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Re: Bison-1.28: Doc Typo, Misc Bugs

From: Akim Demaille
Subject: Re: Bison-1.28: Doc Typo, Misc Bugs
Date: 04 Oct 2000 10:11:16 +0200
User-agent: Gnus/5.0807 (Gnus v5.8.7) XEmacs/21.1 (Channel Islands)

Please, keep the CC to the list!

| >I have no idea whether hairy is still functional.  And indeed there is
| >a problem in the design on Bison: it is never quite clear whether it
| >is the executable bison or the skeleton (bison.{simple, hairy}) which
| >should define things.  Here for instance you demonstrated that hairy
| >is less complete than simple.  Indeed we should do that.
| Unless you can get hairy documented and working, I think you should take it
| out of the main distribution.

OK, go and discuss about this with RMS :)

I actually already sent him some messages about this issue, I'm
waiting for his input.  After that, I'll try to contact the original
author of Bison.

| BTW, at the subversions.gnu.org CVS, what's the difference between "MAIN"
| and "HEAD"? Is "HEAD" the latest beta distribution & and "MAIN" the latest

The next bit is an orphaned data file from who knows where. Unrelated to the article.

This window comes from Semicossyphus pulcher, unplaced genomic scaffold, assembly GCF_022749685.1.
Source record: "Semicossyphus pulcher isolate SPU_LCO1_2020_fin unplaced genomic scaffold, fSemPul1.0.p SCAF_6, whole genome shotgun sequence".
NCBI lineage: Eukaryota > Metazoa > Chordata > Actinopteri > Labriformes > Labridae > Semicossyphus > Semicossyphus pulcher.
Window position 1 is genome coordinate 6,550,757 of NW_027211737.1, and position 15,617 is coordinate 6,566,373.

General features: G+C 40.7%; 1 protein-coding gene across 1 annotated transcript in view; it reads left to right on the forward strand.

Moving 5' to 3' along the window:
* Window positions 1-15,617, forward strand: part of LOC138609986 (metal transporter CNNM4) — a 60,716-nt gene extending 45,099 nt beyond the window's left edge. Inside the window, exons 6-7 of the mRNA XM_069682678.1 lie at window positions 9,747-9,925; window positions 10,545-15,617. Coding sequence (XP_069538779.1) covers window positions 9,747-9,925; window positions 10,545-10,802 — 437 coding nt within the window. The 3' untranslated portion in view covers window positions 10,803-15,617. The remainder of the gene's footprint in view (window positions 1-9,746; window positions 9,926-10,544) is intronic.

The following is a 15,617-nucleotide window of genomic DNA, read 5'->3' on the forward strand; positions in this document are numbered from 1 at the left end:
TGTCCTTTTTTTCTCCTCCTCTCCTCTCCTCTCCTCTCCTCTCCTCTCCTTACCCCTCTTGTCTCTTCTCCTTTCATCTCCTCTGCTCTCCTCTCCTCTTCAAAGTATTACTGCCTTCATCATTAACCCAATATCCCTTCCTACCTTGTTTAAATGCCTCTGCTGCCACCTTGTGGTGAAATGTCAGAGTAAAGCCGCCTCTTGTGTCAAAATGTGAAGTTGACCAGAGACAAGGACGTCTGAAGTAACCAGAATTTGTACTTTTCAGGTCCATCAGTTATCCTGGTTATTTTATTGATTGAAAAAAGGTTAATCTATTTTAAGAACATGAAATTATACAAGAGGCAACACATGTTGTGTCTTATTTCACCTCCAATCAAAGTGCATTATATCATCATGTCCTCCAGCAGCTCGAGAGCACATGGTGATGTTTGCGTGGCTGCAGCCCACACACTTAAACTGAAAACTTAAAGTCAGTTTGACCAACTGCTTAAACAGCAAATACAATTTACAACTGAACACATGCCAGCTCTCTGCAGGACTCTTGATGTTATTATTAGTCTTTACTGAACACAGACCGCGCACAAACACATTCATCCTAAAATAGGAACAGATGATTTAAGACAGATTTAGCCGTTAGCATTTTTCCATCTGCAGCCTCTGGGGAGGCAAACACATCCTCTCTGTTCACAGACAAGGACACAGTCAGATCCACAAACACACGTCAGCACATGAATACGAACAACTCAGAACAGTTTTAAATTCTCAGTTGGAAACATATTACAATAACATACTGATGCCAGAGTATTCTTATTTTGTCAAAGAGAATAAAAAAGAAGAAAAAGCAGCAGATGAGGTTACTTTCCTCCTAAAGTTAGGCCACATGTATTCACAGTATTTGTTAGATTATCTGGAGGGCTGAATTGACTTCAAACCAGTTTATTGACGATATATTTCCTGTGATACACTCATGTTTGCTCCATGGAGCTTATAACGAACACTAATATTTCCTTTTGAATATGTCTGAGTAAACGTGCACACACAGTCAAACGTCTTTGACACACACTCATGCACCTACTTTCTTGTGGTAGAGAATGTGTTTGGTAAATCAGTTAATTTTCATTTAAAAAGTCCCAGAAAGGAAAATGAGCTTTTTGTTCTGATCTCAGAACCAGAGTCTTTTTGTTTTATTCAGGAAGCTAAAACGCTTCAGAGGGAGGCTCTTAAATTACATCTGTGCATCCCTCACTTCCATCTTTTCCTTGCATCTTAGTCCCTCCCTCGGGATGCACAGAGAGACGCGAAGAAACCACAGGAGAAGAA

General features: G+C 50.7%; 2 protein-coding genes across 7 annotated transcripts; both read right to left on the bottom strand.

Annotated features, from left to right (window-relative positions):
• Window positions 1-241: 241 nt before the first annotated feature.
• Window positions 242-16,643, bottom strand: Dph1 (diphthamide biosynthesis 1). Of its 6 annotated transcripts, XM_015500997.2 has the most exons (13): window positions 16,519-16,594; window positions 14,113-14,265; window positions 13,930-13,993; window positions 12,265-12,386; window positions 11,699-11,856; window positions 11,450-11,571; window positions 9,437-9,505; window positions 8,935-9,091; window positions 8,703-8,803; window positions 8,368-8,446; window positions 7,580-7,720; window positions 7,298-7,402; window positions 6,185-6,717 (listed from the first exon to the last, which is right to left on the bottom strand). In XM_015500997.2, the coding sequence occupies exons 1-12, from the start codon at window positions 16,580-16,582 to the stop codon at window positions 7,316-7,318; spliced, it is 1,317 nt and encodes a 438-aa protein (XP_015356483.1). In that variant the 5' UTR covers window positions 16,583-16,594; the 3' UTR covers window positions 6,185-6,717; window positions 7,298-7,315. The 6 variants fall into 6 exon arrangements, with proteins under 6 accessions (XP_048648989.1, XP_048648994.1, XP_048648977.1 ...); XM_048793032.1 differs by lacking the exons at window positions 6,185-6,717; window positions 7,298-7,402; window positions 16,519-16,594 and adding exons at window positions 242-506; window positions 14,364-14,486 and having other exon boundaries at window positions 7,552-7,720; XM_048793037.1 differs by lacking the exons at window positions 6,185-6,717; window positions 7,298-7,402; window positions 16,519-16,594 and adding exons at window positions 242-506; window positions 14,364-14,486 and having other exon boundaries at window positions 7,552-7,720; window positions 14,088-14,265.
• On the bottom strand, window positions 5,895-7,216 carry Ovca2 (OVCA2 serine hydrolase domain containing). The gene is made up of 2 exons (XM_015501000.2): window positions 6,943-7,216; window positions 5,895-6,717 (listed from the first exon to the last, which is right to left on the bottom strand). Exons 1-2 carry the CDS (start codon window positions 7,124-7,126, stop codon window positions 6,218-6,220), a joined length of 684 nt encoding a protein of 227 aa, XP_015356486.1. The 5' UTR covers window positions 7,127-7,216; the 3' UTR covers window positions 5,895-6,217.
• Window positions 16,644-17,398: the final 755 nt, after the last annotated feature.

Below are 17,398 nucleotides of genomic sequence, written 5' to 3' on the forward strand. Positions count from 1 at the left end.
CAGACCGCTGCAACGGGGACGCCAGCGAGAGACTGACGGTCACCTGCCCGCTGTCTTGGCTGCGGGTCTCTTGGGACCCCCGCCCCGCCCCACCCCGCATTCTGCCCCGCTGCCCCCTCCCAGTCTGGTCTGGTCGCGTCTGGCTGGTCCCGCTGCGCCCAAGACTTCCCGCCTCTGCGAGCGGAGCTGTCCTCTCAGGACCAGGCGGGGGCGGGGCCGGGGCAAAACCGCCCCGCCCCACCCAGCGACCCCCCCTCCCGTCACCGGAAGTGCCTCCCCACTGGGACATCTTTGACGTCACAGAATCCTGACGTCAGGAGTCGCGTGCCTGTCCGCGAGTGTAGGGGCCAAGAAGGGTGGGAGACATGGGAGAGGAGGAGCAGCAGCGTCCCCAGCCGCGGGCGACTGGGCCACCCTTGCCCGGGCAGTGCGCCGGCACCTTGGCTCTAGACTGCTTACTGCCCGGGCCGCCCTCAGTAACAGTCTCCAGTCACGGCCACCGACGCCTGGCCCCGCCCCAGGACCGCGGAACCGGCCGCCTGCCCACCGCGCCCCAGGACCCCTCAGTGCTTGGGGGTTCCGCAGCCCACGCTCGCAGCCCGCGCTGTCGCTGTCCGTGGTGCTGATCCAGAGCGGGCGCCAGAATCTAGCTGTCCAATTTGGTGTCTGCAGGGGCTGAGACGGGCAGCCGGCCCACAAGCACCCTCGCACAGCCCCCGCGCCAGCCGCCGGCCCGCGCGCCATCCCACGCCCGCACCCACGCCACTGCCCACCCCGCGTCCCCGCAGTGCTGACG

| regular distribution?

No idea.

| >The test suite should at least try to check that hairy compiles.
| >Maybe it will help us to use it.
| >
| >And BTW, how come you used hairy?
| It came in the distribution, and I wanted my plugin be as complete as
| possible. I think that hairy might be of interest to that are interested in
| writing compiler-compilers, or parsers with special features (I do not know
| what a "semantic parser" is, which makes me curious.)

Nothing on the web about this (but numerous references to natural
language processing).

| -- About the simple parser, I noticed it was not overly difficult to
| compile it as C++ code.

Nope, indeed.  I do that myself.  See also a project named CMix where
they have a Bison parser used in a C++ project.


        C-Mix is an automatic partial evaluator for the ISO/ANSI C
        language. It transforms generic programs into more efficient,
        specialized versions. For an introduction, read the short
        paper C-Mix: Making Easily Maintainable C-Programs run Fast.


| >| I have not checked the pure_parser yet, but the documentation only mentions
| >| the first_line, last_line, first_column, last_column fields for YYLTYPE. If
| >| the pure_parser also requires the timestamp and text fields, this is
| >| another doc bug.
| >
| >Yes/no.  Since they are member of a struct, you don't need to know all
| >the fields.  Only if you define your own YYLTYPE, in which case RTFC :)